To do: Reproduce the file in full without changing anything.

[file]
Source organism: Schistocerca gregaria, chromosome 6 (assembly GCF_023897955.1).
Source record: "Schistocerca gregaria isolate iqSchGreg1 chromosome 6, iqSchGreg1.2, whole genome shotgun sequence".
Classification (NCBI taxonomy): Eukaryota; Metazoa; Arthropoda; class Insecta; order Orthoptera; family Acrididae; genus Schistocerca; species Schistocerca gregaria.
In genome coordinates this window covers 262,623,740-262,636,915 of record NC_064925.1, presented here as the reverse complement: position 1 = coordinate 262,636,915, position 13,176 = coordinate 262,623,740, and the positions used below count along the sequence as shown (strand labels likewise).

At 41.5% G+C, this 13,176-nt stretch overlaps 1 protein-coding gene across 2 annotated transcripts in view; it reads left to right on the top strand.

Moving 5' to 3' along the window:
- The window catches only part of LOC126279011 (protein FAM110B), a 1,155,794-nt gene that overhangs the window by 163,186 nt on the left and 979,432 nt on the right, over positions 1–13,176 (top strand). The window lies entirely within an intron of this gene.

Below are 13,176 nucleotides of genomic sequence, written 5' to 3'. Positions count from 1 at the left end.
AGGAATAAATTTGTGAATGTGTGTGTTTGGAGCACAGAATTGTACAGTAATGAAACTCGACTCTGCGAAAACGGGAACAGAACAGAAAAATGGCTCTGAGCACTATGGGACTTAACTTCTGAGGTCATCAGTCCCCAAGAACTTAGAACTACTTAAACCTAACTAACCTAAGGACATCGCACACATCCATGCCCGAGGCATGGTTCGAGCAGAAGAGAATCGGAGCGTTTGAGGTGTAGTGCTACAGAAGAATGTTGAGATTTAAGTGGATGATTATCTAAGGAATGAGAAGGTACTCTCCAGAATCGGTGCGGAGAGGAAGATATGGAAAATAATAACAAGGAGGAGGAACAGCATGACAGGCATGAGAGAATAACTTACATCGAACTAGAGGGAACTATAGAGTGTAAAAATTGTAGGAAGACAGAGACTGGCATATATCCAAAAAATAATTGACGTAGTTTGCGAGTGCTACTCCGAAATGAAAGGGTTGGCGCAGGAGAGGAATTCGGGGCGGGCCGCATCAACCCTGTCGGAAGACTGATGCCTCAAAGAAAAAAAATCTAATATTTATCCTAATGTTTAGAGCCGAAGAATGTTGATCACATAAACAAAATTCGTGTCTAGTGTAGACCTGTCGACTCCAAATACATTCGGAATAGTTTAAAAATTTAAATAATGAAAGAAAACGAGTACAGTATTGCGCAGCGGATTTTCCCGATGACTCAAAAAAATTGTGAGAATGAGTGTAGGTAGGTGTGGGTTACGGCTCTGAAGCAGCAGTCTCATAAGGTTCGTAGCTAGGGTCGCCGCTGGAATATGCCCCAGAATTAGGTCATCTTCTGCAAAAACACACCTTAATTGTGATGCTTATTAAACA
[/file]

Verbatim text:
Source organism: Schistocerca gregaria, chromosome 6 (assembly GCF_023897955.1).
Source record: "Schistocerca gregaria isolate iqSchGreg1 chromosome 6, iqSchGreg1.2, whole genome shotgun sequence".
Classification (NCBI taxonomy): Eukaryota; Metazoa; Arthropoda; class Insecta; order Orthoptera; family Acrididae; genus Schistocerca; species Schistocerca gregaria.
In genome coordinates this window covers 262,623,740-262,636,915 of record NC_064925.1, presented here as the reverse complement: position 1 = coordinate 262,636,915, position 13,176 = coordinate 262,623,740, and the positions used below count along the sequence as shown (strand labels likewise).

At 41.5% G+C, this 13,176-nt stretch overlaps 1 protein-coding gene across 2 annotated transcripts in view; it reads left to right on the top strand.

Moving 5' to 3' along the window:
- The window catches only part of LOC126279011 (protein FAM110B), a 1,155,794-nt gene that overhangs the window by 163,186 nt on the left and 979,432 nt on the right, over positions 1–13,176 (top strand). The window lies entirely within an intron of this gene.

Below are 13,176 nucleotides of genomic sequence, written 5' to 3'. Positions count from 1 at the left end.
AGGAATAAATTTGTGAATGTGTGTGTTTGGAGCACAGAATTGTACAGTAATGAAACTCGACTCTGCGAAAACGGGAACAGAACAGAAAAATGGCTCTGAGCACTATGGGACTTAACTTCTGAGGTCATCAGTCCCCAAGAACTTAGAACTACTTAAACCTAACTAACCTAAGGACATCGCACACATCCATGCCCGAGGCATGGTTCGAGCAGAAGAGAATCGGAGCGTTTGAGGTGTAGTGCTACAGAAGAATGTTGAGATTTAAGTGGATGATTATCTAAGGAATGAGAAGGTACTCTCCAGAATCGGTGCGGAGAGGAAGATATGGAAAATAATAACAAGGAGGAGGAACAGCATGACAGGCATGAGAGAATAACTTACATCGAACTAGAGGGAACTATAGAGTGTAAAAATTGTAGGAAGACAGAGACTGGCATATATCCAAAAAATAATTGACGTAGTTTGCGAGTGCTACTCCGAAATGAAAGGGTTGGCGCAGGAGAGGAATTCGGGGCGGGCCGCATCAACCCTGTCGGAAGACTGATGCCTCAAAGAAAAAAAATCTAATATTTATCCTAATGTTTAGAGCCGAAGAATGTTGATCACATAAACAAAATTCGTGTCTAGTGTAGACCTGTCGACTCCAAATACATTCGGAATAGTTTAAAAATTTAAATAATGAAAGAAAACGAGTACAGTATTGCGCAGCGGATTTTCCCGATGACTCAAAAAAATTGTGAGAATGAGTGTAGGTAGGTGTGGGTTACGGCTCTGAAGCAGCAGTCTCATAAGGTTCGTAGCTAGGGTCGCCGCTGGAATATGCCCCAGAATTAGGTCATCTTCTGCAAAAACACACCTTAATTGTGATGCTTATTAAACA